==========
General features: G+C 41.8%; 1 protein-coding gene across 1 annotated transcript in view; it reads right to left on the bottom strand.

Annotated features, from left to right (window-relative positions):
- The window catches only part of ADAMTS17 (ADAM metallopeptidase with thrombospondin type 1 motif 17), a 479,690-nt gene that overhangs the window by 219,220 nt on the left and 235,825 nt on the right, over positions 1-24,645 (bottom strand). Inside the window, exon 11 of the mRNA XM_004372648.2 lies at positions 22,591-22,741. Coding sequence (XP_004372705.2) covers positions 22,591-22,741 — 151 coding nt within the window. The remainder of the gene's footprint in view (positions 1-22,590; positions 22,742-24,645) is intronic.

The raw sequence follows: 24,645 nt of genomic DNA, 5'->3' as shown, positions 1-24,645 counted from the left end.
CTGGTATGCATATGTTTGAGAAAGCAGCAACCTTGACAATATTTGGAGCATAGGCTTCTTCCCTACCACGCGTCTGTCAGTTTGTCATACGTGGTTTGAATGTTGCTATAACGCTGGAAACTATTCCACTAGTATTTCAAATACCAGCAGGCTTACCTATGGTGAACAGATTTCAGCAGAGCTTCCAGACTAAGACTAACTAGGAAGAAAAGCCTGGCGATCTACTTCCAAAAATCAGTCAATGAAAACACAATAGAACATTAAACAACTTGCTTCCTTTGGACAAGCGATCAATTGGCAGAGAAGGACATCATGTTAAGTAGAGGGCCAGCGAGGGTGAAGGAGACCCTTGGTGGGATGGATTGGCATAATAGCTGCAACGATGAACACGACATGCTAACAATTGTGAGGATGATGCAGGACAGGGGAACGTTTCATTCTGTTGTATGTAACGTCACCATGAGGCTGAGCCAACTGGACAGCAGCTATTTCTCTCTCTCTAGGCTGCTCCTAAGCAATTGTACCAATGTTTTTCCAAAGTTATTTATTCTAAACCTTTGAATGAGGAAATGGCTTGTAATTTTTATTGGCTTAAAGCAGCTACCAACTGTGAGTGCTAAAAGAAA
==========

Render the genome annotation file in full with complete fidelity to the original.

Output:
General features: G+C 41.8%; 1 protein-coding gene across 1 annotated transcript in view; it reads right to left on the bottom strand.

Annotated features, from left to right (window-relative positions):
- The window catches only part of ADAMTS17 (ADAM metallopeptidase with thrombospondin type 1 motif 17), a 479,690-nt gene that overhangs the window by 219,220 nt on the left and 235,825 nt on the right, over positions 1-24,645 (bottom strand). Inside the window, exon 11 of the mRNA XM_004372648.2 lies at positions 22,591-22,741. Coding sequence (XP_004372705.2) covers positions 22,591-22,741 — 151 coding nt within the window. The remainder of the gene's footprint in view (positions 1-22,590; positions 22,742-24,645) is intronic.

The raw sequence follows: 24,645 nt of genomic DNA, 5'->3' as shown, positions 1-24,645 counted from the left end.
CTGGTATGCATATGTTTGAGAAAGCAGCAACCTTGACAATATTTGGAGCATAGGCTTCTTCCCTACCACGCGTCTGTCAGTTTGTCATACGTGGTTTGAATGTTGCTATAACGCTGGAAACTATTCCACTAGTATTTCAAATACCAGCAGGCTTACCTATGGTGAACAGATTTCAGCAGAGCTTCCAGACTAAGACTAACTAGGAAGAAAAGCCTGGCGATCTACTTCCAAAAATCAGTCAATGAAAACACAATAGAACATTAAACAACTTGCTTCCTTTGGACAAGCGATCAATTGGCAGAGAAGGACATCATGTTAAGTAGAGGGCCAGCGAGGGTGAAGGAGACCCTTGGTGGGATGGATTGGCATAATAGCTGCAACGATGAACACGACATGCTAACAATTGTGAGGATGATGCAGGACAGGGGAACGTTTCATTCTGTTGTATGTAACGTCACCATGAGGCTGAGCCAACTGGACAGCAGCTATTTCTCTCTCTCTAGGCTGCTCCTAAGCAATTGTACCAATGTTTTTCCAAAGTTATTTATTCTAAACCTTTGAATGAGGAAATGGCTTGTAATTTTTATTGGCTTAAAGCAGCTACCAACTGTGAGTGCTAAAAGAAA